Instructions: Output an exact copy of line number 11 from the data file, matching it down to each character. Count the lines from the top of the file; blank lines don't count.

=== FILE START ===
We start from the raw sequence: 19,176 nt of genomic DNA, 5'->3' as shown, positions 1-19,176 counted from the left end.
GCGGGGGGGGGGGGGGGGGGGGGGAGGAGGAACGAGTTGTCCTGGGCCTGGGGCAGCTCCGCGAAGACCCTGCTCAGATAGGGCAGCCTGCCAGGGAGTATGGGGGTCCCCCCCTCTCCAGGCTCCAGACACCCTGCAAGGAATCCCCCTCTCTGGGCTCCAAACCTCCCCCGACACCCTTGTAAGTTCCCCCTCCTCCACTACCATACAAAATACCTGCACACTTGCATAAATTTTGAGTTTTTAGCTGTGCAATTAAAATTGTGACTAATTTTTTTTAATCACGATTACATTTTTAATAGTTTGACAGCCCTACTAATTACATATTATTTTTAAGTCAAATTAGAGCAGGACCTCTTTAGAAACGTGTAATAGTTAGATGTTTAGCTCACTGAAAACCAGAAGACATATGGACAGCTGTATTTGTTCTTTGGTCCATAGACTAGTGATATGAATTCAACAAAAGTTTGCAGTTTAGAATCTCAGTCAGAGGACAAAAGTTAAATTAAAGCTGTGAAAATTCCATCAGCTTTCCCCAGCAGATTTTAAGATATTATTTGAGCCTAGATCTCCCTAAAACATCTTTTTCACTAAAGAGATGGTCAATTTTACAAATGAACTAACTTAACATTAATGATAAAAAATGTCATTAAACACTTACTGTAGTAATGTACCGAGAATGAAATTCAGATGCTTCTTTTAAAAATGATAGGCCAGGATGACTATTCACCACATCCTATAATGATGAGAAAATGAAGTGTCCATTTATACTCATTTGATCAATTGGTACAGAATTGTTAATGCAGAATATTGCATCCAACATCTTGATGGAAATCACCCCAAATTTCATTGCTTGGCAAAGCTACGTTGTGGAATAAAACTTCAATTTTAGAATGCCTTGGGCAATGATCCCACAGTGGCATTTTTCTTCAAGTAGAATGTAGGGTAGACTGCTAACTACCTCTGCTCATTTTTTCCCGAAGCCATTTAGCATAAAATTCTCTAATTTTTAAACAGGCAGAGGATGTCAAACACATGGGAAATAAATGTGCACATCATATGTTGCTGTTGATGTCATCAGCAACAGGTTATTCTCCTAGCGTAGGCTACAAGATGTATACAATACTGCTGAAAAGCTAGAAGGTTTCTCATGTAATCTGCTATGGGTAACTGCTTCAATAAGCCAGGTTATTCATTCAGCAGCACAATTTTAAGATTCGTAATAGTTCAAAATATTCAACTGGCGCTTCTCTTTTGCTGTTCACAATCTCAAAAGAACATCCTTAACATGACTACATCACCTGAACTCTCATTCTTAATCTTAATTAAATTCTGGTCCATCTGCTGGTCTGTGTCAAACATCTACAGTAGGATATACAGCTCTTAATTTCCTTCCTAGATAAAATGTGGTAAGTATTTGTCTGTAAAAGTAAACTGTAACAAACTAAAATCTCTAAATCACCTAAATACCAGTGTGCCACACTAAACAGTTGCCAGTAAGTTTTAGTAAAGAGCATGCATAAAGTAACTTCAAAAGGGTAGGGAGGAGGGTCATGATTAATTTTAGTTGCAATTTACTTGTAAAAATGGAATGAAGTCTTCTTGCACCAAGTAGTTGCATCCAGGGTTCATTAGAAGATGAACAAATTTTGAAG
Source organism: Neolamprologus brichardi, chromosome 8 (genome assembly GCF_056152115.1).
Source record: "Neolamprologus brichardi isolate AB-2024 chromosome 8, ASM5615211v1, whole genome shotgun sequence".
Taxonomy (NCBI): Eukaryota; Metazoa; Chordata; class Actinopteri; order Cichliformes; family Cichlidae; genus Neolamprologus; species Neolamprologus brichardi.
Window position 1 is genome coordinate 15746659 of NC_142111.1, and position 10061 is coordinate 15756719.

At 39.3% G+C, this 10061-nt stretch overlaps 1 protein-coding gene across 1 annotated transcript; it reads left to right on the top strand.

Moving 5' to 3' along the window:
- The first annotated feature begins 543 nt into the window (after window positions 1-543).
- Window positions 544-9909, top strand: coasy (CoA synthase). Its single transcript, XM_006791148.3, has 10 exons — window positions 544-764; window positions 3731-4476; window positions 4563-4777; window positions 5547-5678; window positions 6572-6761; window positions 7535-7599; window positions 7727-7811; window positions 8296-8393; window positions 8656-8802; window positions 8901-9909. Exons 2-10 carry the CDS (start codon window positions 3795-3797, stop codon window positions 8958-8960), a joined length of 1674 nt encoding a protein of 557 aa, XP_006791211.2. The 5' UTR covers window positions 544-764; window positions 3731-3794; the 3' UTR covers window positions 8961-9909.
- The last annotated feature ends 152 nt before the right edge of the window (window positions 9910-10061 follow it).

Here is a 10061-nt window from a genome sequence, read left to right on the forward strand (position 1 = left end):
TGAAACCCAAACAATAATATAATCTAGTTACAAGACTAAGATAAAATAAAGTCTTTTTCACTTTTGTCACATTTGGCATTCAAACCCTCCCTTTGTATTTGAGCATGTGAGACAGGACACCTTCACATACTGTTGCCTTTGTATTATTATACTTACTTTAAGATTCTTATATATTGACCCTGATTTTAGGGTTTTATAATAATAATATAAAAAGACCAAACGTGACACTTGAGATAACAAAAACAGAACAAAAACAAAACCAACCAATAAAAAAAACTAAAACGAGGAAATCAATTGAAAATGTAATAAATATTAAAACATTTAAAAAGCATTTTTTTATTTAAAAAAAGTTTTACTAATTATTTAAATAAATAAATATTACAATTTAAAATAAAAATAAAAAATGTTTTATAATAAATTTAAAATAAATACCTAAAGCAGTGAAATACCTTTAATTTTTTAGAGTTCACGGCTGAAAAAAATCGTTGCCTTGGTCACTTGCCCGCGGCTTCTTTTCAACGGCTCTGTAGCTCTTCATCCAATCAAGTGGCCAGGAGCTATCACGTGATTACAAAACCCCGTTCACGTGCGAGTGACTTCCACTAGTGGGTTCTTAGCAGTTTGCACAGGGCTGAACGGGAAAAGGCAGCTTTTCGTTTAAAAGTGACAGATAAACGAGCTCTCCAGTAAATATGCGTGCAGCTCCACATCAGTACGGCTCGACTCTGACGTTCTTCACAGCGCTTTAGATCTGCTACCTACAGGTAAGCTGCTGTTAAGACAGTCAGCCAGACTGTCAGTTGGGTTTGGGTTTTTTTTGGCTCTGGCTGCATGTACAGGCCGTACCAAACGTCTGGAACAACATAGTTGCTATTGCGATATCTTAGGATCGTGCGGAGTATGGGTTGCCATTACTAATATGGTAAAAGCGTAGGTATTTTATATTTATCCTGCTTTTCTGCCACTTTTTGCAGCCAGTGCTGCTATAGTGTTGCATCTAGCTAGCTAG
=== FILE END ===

- The last annotated feature ends 152 nt before the right edge of the window (window positions 9910-10061 follow it).